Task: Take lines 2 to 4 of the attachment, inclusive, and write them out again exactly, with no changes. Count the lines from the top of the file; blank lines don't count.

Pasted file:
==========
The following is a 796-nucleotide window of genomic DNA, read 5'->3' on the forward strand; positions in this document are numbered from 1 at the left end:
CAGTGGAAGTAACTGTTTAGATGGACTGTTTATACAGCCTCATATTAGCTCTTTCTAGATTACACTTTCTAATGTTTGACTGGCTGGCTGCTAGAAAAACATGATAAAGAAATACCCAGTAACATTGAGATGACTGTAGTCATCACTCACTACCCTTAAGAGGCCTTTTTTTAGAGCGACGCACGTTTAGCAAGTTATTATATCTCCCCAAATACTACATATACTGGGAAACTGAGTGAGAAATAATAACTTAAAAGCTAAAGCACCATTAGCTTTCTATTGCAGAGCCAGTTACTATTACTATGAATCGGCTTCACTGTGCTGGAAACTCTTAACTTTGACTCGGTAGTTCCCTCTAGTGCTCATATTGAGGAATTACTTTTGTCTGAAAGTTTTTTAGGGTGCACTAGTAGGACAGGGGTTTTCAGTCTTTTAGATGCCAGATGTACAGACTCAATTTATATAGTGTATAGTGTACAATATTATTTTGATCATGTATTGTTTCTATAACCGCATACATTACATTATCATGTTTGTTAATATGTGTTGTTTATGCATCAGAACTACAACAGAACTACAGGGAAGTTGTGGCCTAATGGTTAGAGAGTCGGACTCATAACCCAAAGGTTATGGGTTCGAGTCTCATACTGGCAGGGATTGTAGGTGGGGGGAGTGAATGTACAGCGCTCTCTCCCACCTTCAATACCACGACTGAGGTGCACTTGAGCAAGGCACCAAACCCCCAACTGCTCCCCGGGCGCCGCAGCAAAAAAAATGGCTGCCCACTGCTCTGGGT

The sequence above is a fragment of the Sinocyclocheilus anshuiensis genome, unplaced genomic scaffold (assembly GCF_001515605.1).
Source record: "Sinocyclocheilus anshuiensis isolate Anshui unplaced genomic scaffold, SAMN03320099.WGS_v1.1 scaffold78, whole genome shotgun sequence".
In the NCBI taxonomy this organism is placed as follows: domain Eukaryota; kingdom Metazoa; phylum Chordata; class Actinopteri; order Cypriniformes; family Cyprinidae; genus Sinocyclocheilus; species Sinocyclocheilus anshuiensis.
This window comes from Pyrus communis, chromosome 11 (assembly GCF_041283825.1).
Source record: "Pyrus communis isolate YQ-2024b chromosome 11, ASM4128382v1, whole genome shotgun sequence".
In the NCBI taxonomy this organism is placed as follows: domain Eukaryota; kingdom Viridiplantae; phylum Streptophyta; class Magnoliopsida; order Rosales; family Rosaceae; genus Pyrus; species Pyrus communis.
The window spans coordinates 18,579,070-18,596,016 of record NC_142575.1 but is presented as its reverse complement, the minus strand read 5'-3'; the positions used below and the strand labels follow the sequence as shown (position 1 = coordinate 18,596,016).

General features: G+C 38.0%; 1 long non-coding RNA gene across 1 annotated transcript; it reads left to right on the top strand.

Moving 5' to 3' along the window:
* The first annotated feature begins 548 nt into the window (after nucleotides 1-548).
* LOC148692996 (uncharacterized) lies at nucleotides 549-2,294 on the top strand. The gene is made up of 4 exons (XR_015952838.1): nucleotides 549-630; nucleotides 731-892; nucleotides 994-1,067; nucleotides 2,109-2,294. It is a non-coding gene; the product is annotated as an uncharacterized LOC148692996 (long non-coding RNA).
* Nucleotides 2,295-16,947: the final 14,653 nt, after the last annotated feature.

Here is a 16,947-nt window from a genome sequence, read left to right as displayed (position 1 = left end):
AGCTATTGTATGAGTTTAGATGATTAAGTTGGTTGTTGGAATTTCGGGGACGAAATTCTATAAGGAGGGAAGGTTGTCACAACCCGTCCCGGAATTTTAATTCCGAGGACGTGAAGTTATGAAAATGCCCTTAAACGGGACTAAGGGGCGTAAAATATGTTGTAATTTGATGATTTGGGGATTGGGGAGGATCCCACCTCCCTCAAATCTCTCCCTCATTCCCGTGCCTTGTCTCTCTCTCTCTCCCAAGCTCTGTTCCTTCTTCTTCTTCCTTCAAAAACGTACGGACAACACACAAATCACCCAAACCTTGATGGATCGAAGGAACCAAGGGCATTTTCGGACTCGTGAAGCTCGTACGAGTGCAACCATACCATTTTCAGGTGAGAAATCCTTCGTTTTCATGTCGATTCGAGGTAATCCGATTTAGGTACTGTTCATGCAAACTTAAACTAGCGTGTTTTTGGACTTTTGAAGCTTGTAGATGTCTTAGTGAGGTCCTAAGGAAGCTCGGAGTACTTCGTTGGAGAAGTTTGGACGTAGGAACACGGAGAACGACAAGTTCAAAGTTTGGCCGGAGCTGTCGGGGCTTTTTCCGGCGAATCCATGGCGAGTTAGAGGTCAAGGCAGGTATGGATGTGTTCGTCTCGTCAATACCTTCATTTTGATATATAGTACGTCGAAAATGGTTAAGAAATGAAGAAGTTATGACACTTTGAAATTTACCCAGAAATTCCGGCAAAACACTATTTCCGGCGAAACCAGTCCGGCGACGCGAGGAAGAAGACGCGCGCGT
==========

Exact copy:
CAGTGGAAGTAACTGTTTAGATGGACTGTTTATACAGCCTCATATTAGCTCTTTCTAGATTACACTTTCTAATGTTTGACTGGCTGGCTGCTAGAAAAACATGATAAAGAAATACCCAGTAACATTGAGATGACTGTAGTCATCACTCACTACCCTTAAGAGGCCTTTTTTTAGAGCGACGCACGTTTAGCAAGTTATTATATCTCCCCAAATACTACATATACTGGGAAACTGAGTGAGAAATAATAACTTAAAAGCTAAAGCACCATTAGCTTTCTATTGCAGAGCCAGTTACTATTACTATGAATCGGCTTCACTGTGCTGGAAACTCTTAACTTTGACTCGGTAGTTCCCTCTAGTGCTCATATTGAGGAATTACTTTTGTCTGAAAGTTTTTTAGGGTGCACTAGTAGGACAGGGGTTTTCAGTCTTTTAGATGCCAGATGTACAGACTCAATTTATATAGTGTATAGTGTACAATATTATTTTGATCATGTATTGTTTCTATAACCGCATACATTACATTATCATGTTTGTTAATATGTGTTGTTTATGCATCAGAACTACAACAGAACTACAGGGAAGTTGTGGCCTAATGGTTAGAGAGTCGGACTCATAACCCAAAGGTTATGGGTTCGAGTCTCATACTGGCAGGGATTGTAGGTGGGGGGAGTGAATGTACAGCGCTCTCTCCCACCTTCAATACCACGACTGAGGTGCACTTGAGCAAGGCACCAAACCCCCAACTGCTCCCCGGGCGCCGCAGCAAAAAAAATGGCTGCCCACTGCTCTGGGT

The sequence above is a fragment of the Sinocyclocheilus anshuiensis genome, unplaced genomic scaffold (assembly GCF_001515605.1).
Source record: "Sinocyclocheilus anshuiensis isolate Anshui unplaced genomic scaffold, SAMN03320099.WGS_v1.1 scaffold78, whole genome shotgun sequence".